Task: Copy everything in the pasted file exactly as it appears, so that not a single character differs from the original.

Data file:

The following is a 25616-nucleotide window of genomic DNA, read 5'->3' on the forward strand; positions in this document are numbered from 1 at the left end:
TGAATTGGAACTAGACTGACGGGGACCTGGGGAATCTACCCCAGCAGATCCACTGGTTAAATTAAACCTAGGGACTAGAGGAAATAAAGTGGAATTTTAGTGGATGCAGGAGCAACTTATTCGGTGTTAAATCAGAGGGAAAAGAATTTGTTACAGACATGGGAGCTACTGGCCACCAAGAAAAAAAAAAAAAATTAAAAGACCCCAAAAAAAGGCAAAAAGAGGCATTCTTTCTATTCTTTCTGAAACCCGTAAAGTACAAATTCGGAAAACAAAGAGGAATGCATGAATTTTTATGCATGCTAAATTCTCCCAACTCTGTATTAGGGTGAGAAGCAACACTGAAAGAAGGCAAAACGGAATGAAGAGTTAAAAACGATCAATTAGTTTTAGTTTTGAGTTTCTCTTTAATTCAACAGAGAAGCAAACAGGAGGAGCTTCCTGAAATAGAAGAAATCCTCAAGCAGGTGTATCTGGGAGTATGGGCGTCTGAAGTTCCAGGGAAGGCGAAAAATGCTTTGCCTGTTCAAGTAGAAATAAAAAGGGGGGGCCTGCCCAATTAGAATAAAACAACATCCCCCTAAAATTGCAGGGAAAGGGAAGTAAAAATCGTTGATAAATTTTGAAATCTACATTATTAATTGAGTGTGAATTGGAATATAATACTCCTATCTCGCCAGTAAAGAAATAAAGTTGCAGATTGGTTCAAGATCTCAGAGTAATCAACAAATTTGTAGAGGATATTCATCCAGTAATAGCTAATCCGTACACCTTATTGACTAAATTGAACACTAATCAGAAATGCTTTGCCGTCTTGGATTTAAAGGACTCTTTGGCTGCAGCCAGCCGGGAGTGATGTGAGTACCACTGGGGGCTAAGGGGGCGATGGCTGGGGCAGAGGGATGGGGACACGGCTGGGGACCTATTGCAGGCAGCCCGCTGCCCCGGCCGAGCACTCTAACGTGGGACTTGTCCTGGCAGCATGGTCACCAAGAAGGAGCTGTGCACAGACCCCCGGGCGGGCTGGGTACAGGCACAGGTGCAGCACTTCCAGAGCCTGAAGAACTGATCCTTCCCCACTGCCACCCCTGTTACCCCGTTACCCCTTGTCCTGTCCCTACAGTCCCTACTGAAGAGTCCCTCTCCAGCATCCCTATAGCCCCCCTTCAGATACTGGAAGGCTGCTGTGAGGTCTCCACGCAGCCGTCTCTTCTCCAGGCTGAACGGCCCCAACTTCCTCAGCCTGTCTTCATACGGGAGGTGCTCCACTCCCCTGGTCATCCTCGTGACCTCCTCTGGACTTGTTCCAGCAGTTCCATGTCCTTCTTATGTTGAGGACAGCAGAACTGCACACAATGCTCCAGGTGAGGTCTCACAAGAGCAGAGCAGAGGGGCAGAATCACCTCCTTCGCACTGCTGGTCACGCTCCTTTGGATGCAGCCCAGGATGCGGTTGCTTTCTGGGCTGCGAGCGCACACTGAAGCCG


The following is a 25616-nucleotide window of genomic DNA, read 5'->3' on the forward strand; positions in this document are numbered from 1 at the left end:
TGAATTGGAACTAGACTGACGGGGACCTGGGGAATCTACCCCAGCAGATCCACTGGTTAAATTAAACCTAGGGACTAGAGGAAATAAAGTGGAATTTTAGTGGATGCAGGAGCAACTTATTCGGTGTTAAATCAGAGGGAAAAGAATTTGTTACAGACATGGGAGCTACTGGCCACCAAGAAAAAAAAAAAAAATTAAAAGACCCCAAAAAAAGGCAAAAAGAGGCATTCTTTCTATTCTTTCTGAAACCCGTAAAGTACAAATTCGGAAAACAAAGAGGAATGCATGAATTTTTATGCATGCTAAATTCTCCCAACTCTGTATTAGGGTGAGAAGCAACACTGAAAGAAGGCAAAACGGAATGAAGAGTTAAAAACGATCAATTAGTTTTAGTTTTGAGTTTCTCTTTAATTCAACAGAGAAGCAAACAGGAGGAGCTTCCTGAAATAGAAGAAATCCTCAAGCAGGTGTATCTGGGAGTATGGGCGTCTGAAGTTCCAGGGAAGGCGAAAAATGCTTTGCCTGTTCAAGTAGAAATAAAAAGGGGGGGCCTGCCCAATTAGAATAAAACAACATCCCCCTAAAATTGCAGGGAAAGGGAAGTAAAAATCGTTGATAAATTTTGAAATCTACATTATTAATTGAGTGTGAATTGGAATATAATACTCCTATCTCGCCAGTAAAGAAATAAAGTTGCAGATTGGTTCAAGATCTCAGAGTAATCAACAAATTTGTAGAGGATATTCATCCAGTAATAGCTAATCCGTACACCTTATTGACTAAATTGAACACTAATCAGAAATGCTTTGCCGTCTTGGATTTAAAGGACTCTTTGGCTGCAGCCAGCCGGGAGTGATGTGAGTACCACTGGGGGCTAAGGGGGCGATGGCTGGGGCAGAGGGATGGGGACACGGCTGGGGACCTATTGCAGGCAGCCCGCTGCCCCGGCCGAGCACTCTAACGTGGGACTTGTCCTGGCAGCATGGTCACCAAGAAGGAGCTGTGCACAGACCCCCGGGCGGGCTGGGTACAGGCACAGGTGCAGCACTTCCAGAGCCTGAAGAACTGATCCTTCCCCACTGCCACCCCTGTTACCCCGTTACCCCTTGTCCTGTCCCTACAGTCCCTACTGAAGAGTCCCTCTCCAGCATCCCTATAGCCCCCCTTCAGATACTGGAAGGCTGCTGTGAGGTCTCCACGCAGCCGTCTCTTCTCCAGGCTGAACGGCCCCAACTTCCTCAGCCTGTCTTCATACGGGAGGTGCTCCACTCCCCTGGTCATCCTCGTGACCTCCTCTGGACTTGTTCCAGCAGTTCCATGTCCTTCTTATGTTGAGGACAGCAGAACTGCACACAATGCTCCAGGTGAGGTCTCACAAGAGCAGAGCAGAGGGGCAGAATCACCTCCTTCGCACTGCTGGTCACGCTCCTTTGGATGCAGCCCAGGATGCGGTTGCTTTCTGGGCTGCGAGCGCACACTGAAGCCG